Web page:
An NFU Cymru delegation has taken up three key issues directly with the Welsh Government’s Farming and Food Deputy Minister, Rebecca Evans - the Wales Rural Development Programme, the Basic Payment Scheme and the on-going availability of plant protection products.
Perkin Evans, chairman of the union’s combinable crops and horticulture working group, said: “Just like our colleagues in the livestock and dairy sectors, arable and horticultural products have also suffered low prices.
“We know there is little the Welsh Government can do about poor returns from the marketplace, but there are a number of factors which are within its scope.
“With European Commissioner Phil Hogan placing CAP simplification at the top of his agenda, the Welsh Government could seize the opportunity this presents to push back some of the more onerous requirements affecting our ability to farm productively,” he added.
The loss of plant protection products was another concern Mr Evans raised with the Deputy Minister.
“The European Commission’s insistence on a hazard based, rather than risk based, approach, has led to a situation in which we have fewer and fewer products for the control of pests and diseases.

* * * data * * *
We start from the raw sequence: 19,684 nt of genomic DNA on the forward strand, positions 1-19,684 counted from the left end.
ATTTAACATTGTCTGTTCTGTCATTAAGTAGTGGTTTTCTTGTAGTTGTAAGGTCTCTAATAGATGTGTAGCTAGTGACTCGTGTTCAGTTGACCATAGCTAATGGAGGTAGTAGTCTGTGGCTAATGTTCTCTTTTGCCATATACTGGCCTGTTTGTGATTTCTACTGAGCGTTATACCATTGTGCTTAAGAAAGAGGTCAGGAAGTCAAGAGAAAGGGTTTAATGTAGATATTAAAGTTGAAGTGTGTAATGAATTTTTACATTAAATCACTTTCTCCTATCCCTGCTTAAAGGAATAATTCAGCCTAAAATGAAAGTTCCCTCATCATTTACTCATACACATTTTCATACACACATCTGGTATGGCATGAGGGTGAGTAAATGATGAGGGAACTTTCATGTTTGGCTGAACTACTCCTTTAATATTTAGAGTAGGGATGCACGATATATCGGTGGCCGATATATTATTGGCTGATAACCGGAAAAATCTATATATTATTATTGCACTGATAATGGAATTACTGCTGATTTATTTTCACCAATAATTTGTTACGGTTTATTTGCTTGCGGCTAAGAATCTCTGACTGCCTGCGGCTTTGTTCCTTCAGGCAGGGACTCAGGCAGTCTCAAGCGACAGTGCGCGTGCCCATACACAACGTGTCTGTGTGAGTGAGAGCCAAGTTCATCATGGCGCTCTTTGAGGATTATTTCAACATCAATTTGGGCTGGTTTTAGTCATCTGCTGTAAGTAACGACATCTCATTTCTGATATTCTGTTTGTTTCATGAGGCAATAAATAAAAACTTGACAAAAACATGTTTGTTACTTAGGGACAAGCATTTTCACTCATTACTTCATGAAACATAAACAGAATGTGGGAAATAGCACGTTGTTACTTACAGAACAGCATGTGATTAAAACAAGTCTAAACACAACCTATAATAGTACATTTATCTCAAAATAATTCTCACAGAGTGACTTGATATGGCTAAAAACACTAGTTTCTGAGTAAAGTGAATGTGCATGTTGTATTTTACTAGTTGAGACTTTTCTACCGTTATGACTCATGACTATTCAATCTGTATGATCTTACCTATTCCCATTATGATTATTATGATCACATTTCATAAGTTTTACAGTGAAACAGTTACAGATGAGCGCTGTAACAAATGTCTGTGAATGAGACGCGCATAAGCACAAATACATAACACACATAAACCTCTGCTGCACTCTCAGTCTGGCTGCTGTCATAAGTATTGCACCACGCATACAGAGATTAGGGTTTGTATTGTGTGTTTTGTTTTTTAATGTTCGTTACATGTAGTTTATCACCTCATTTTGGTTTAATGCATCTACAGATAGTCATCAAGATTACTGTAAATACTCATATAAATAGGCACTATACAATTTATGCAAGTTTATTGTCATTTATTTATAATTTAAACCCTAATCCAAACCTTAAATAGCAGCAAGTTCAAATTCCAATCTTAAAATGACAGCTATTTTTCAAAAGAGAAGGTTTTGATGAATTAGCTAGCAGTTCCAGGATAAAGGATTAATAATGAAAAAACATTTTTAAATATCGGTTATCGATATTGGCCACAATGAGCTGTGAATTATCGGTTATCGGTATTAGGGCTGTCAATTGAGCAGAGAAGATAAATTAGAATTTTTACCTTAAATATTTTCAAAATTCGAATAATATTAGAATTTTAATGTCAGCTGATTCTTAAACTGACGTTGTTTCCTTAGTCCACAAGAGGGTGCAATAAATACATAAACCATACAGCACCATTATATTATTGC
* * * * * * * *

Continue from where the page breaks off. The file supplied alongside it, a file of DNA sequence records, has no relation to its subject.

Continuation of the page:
“This is not only undermining the ability to produce food, but could also lead to the emergence of resistance. Hopefully this is something the Deputy Minister will be able to raise with EU officials in the near future.”
Frustration at the slow roll-out of the Wales Rural Development Programme was another area of concern raised, with the union’s next generation board member, Tom Rees, pointing to the unfairness of the funding being offered.
“While large-scale grants will be appropriate for some farmers, there are a great number out there who would derive significant benefit if they were able to access more modest grants for on-farm technology,” he said.
“Such things as precision farming equipment would allow farmers to reduce costs by becoming more efficient and deliver environmental and climate change benefits.”